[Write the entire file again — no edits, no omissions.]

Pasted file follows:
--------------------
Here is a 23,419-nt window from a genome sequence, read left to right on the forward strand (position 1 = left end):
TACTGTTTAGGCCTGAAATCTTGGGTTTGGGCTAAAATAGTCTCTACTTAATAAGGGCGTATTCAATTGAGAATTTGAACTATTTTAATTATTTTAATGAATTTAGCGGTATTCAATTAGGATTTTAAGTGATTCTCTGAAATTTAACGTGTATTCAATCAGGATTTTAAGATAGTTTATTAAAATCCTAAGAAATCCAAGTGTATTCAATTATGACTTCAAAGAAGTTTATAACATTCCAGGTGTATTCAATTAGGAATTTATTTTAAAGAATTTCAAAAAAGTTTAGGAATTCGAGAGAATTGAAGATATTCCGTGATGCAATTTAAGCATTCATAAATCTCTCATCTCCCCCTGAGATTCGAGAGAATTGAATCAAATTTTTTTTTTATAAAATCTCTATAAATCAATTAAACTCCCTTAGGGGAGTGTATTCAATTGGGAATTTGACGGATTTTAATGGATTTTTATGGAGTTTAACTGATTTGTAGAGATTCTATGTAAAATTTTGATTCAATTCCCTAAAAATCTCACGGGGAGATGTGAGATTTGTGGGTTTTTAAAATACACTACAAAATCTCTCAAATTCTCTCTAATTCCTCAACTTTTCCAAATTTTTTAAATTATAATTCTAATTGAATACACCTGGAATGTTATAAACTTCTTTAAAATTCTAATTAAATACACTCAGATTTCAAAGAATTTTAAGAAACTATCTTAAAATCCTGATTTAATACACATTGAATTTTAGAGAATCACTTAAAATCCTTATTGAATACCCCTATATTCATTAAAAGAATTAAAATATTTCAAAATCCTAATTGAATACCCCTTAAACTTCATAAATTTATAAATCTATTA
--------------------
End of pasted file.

Here is a 23,419-nt window from a genome sequence, read left to right on the forward strand (position 1 = left end):
TACTGTTTAGGCCTGAAATCTTGGGTTTGGGCTAAAATAGTCTCTACTTAATAAGGGCGTATTCAATTGAGAATTTGAACTATTTTAATTATTTTAATGAATTTAGCGGTATTCAATTAGGATTTTAAGTGATTCTCTGAAATTTAACGTGTATTCAATCAGGATTTTAAGATAGTTTATTAAAATCCTAAGAAATCCAAGTGTATTCAATTATGACTTCAAAGAAGTTTATAACATTCCAGGTGTATTCAATTAGGAATTTATTTTAAAGAATTTCAAAAAAGTTTAGGAATTCGAGAGAATTGAAGATATTCCGTGATGCAATTTAAGCATTCATAAATCTCTCATCTCCCCCTGAGATTCGAGAGAATTGAATCAAATTTTTTTTTTATAAAATCTCTATAAATCAATTAAACTCCCTTAGGGGAGTGTATTCAATTGGGAATTTGACGGATTTTAATGGATTTTTATGGAGTTTAACTGATTTGTAGAGATTCTATGTAAAATTTTGATTCAATTCCCTAAAAATCTCACGGGGAGATGTGAGATTTGTGGGTTTTTAAAATACACTACAAAATCTCTCAAATTCTCTCTAATTCCTCAACTTTTCCAAATTTTTTAAATTATAATTCTAATTGAATACACCTGGAATGTTATAAACTTCTTTAAAATTCTAATTAAATACACTCAGATTTCAAAGAATTTTAAGAAACTATCTTAAAATCCTGATTTAATACACATTGAATTTTAGAGAATCACTTAAAATCCTTATTGAATACCCCTATATTCATTAAAAGAATTAAAATATTTCAAAATCCTAATTGAATACCCCTTAAACTTCATAAATTTATAAATCTATTA